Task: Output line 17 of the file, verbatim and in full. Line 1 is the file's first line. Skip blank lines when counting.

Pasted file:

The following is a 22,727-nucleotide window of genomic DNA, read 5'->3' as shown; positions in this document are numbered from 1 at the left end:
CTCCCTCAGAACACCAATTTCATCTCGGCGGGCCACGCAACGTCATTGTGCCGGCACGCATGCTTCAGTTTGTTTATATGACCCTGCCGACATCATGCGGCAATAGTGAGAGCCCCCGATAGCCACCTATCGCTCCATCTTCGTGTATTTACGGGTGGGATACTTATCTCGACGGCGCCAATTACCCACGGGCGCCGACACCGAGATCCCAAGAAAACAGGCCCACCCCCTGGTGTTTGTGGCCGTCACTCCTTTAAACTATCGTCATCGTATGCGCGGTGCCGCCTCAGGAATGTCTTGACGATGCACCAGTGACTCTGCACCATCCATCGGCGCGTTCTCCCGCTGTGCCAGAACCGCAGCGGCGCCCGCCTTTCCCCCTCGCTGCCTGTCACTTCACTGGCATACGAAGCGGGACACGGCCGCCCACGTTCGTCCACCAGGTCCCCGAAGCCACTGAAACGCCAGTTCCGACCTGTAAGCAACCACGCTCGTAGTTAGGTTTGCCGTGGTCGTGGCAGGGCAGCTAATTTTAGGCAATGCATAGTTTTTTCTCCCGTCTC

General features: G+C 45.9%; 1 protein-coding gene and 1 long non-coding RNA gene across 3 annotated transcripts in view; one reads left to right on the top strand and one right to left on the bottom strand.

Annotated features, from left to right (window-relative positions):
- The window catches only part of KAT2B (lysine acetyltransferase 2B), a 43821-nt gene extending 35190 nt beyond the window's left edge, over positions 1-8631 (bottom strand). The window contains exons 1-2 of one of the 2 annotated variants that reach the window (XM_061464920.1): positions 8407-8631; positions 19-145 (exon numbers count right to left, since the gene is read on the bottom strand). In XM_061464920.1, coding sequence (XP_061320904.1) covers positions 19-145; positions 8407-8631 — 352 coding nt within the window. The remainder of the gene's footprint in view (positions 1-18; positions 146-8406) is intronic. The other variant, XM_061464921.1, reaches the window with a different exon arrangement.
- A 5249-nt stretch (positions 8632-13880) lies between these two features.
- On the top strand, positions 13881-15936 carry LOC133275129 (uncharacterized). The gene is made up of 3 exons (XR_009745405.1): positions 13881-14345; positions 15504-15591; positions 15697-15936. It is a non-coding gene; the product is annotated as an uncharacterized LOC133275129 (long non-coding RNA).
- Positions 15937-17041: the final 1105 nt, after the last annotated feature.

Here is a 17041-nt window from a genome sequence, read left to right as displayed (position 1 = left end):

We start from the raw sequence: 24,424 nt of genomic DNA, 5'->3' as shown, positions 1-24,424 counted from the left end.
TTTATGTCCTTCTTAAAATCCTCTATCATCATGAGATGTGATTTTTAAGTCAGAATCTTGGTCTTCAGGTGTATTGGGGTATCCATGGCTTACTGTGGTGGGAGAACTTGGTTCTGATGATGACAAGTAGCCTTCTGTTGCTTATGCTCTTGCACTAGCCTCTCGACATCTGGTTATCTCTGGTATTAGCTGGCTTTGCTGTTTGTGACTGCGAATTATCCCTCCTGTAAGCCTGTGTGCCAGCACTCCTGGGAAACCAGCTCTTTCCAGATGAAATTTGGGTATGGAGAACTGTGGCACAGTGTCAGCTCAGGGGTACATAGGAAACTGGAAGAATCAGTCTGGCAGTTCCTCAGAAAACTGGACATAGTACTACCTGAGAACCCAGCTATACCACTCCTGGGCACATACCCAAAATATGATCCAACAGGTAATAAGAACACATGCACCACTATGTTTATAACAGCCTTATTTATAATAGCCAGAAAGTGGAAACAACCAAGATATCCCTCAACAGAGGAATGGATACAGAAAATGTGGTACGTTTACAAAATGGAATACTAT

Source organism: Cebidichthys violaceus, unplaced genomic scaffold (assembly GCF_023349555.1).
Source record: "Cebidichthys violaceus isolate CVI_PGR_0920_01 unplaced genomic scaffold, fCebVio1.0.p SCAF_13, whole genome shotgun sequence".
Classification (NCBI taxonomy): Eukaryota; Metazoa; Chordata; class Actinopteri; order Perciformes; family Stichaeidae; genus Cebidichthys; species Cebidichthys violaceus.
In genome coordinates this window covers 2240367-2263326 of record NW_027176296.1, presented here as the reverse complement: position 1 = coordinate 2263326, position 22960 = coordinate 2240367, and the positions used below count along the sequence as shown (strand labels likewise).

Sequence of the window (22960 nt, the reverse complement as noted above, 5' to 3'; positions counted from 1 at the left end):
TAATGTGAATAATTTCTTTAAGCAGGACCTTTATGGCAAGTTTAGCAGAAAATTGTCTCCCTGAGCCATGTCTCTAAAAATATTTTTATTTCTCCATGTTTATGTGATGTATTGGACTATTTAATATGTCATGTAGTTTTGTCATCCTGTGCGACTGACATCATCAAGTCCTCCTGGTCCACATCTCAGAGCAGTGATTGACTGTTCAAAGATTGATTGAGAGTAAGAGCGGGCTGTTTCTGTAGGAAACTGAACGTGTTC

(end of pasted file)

TAATGTGAATAATTTCTTTAAGCAGGACCTTTATGGCAAGTTTAGCAGAAAATTGTCTCCCTGAGCCATGTCTCTAAAAATATTTTTATTTCTCCATGTTTATGTGATGTATTGGACTATTTAATATGTCATGTAGTTTTGTCATCCTGTGCGACTGACATCATCAAGTCCTCCTGGTCCACATCTCAGAGCAGTGATTGACTGTTCAAAGATTGATTGAGAGTAAGAGCGGGCTGTTTCTGTAGGAAACTGAACGTGTTC